Eddie Bernice Johnson (D-Texas), Chairman of the House Committee on Science, Space, and Technology. (Photo: Committee Democrats)
Eddie Bernice Johnson (D-Texas), Chairman of the House Committee on Science, Space, and Technology. (Photo: Committee Democrats)

The letter urged President Biden to reaffirm President Ronald Reagan’s 1985 National Security Directive 189 to reiterate the importance of openness and an open exchange of ideas in advancing basic research. The directive established a national policy that “to the maximum extent possible, the products of fundamental research remain unrestricted.”

In discussing U.S.-based R&D, the letter focused on China’s rising global research prominence in relation to lagging U.S. investment amounts.

It said that in 2004, China surpassed the U.S. in the number of bachelor’s degrees awarded in science and engineering, surpassed the U.S. in publications of science and engineering research papers in 2016, and as of November 2017 China claimed to have 202 of the fastest 500 supercomputers in the world versus 143 in the U.S.

“Our standing as the global leader in science and innovation is waning, but this trend is not attributable to foreign influence or espionage. It is a result of stagnant investment in U.S. R&D in recent years. While it is important to counter undue foreign influence in U.S. research, the best response to China’s rise as a leader in science and innovation is a significant increase in funding for U.S. R&D,” the letter said.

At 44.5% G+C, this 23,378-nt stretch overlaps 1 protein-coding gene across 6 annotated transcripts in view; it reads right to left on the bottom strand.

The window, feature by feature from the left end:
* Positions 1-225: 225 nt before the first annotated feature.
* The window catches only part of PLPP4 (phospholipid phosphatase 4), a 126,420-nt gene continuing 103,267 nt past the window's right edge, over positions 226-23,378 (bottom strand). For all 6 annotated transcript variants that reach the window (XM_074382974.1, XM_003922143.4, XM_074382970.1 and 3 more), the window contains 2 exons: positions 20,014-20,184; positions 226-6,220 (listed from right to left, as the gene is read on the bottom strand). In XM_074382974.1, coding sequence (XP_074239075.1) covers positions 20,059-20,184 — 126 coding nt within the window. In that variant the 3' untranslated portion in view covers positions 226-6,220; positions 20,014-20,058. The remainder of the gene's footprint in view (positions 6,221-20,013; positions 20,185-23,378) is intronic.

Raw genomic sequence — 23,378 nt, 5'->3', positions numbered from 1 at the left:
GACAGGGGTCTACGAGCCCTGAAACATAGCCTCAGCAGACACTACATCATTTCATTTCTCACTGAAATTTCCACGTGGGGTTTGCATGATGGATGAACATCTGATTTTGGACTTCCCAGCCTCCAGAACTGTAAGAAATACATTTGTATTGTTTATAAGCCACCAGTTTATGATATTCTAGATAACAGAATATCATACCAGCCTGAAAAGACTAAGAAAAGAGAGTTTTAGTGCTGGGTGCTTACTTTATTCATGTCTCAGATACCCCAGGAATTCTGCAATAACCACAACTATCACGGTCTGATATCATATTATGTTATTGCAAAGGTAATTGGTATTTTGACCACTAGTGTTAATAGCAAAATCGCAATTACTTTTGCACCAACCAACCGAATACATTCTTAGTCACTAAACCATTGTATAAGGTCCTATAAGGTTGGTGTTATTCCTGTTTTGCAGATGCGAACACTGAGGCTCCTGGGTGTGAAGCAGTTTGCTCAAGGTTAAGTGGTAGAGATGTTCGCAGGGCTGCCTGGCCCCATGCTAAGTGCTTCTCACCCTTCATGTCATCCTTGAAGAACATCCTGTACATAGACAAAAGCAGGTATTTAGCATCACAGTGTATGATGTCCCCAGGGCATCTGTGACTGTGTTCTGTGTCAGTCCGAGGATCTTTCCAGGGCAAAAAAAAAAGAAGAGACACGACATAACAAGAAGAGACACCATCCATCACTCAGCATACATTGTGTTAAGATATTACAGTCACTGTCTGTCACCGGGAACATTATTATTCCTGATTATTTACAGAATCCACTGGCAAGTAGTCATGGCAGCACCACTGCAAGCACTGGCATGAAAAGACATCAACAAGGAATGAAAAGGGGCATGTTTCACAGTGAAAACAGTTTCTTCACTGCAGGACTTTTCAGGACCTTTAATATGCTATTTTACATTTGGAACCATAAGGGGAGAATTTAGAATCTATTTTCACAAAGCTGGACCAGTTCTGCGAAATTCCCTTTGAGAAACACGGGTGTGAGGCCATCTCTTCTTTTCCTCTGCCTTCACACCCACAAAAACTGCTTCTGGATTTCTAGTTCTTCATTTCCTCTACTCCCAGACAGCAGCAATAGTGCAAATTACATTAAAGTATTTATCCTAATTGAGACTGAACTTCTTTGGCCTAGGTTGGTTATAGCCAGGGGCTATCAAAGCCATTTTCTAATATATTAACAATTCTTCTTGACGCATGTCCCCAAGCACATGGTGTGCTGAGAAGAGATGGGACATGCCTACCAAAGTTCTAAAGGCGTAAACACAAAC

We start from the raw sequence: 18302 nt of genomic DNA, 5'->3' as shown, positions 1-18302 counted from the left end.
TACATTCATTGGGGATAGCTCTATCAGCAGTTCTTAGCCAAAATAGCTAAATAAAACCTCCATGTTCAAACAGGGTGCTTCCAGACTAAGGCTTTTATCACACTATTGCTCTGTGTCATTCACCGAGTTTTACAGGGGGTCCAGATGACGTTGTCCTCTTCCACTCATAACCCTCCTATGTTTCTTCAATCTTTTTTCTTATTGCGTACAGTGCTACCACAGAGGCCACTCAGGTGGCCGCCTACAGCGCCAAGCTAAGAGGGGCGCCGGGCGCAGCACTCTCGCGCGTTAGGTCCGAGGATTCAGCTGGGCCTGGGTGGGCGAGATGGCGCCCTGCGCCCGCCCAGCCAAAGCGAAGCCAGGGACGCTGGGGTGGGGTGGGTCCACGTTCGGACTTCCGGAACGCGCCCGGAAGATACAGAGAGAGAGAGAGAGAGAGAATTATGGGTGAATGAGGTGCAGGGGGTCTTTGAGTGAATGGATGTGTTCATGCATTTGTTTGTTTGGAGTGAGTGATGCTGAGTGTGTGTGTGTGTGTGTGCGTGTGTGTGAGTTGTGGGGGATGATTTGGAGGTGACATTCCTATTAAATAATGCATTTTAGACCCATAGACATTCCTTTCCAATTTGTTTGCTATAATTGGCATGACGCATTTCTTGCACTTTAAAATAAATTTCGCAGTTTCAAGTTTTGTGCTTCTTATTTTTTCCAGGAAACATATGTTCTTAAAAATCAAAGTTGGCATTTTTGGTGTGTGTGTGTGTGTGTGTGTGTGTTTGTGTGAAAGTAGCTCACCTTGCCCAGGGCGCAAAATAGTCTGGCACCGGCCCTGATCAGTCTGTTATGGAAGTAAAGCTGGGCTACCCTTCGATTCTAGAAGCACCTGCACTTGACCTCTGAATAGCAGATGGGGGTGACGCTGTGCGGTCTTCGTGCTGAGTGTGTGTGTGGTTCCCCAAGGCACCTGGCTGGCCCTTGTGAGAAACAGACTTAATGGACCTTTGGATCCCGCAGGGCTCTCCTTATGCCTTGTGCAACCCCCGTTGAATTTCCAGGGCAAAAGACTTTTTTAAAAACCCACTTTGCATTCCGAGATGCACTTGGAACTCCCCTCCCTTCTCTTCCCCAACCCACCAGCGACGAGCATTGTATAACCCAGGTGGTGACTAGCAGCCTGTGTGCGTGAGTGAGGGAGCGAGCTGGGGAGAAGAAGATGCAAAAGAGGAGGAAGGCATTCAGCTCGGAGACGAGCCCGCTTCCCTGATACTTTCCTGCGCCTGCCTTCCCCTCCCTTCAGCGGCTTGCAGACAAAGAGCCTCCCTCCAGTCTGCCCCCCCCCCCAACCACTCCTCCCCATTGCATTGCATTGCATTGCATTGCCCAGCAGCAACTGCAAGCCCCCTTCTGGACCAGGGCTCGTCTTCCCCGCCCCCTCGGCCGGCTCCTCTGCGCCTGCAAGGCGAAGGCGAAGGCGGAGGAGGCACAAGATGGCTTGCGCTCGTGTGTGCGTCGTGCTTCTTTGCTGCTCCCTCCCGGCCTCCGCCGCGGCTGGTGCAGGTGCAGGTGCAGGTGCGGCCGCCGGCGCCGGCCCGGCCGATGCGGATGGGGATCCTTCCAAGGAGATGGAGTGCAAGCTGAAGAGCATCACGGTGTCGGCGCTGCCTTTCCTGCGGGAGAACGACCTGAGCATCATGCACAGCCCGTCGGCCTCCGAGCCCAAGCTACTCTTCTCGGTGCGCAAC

The letter concluded by noting while mitigating risks to federally funded research requires trust, the differing cultures between law enforcement and the academic community “have made productive collaboration, at times, difficult.”

They recommend research agencies work with the Department of Justice to develop guidance and resources for researchers to understand potential security risks while encouraging the department to raise awareness among its prosecutors and investigators to understand the norms and practices of the research  community with its values of openness and international collaboration.

The members also said they are encouraged by the Justice Department discussions to start an amnesty program for researchers coming into compliance without reprisal and urge government research agencies collaborate similarly on full reviews of the research security approaches by the Departments of Education, State and Homeland Security.

Previously, members from both committees introduced the Securing American Science and Technology Act of 2019, which became the basis of Section 1746 of the FY 2020 defense authorization bill. 

The letter said the bill directed the Director of the Office of Science and Technology Policy to “establish an interagency working group to protect federally funded research and development from foreign interference, cyberattacks, theft, or espionage and develop common definitions and best practices for Federal science agencies and grantees.”

It also directed the NSF, DoE and the Defense Department to enter into a joint agreement with the National Academies of Sciences, Engineering and Medicine to create a ‘National Science, Technology, and Security Roundtable.’ The letter was released by the Science Committee on Monday.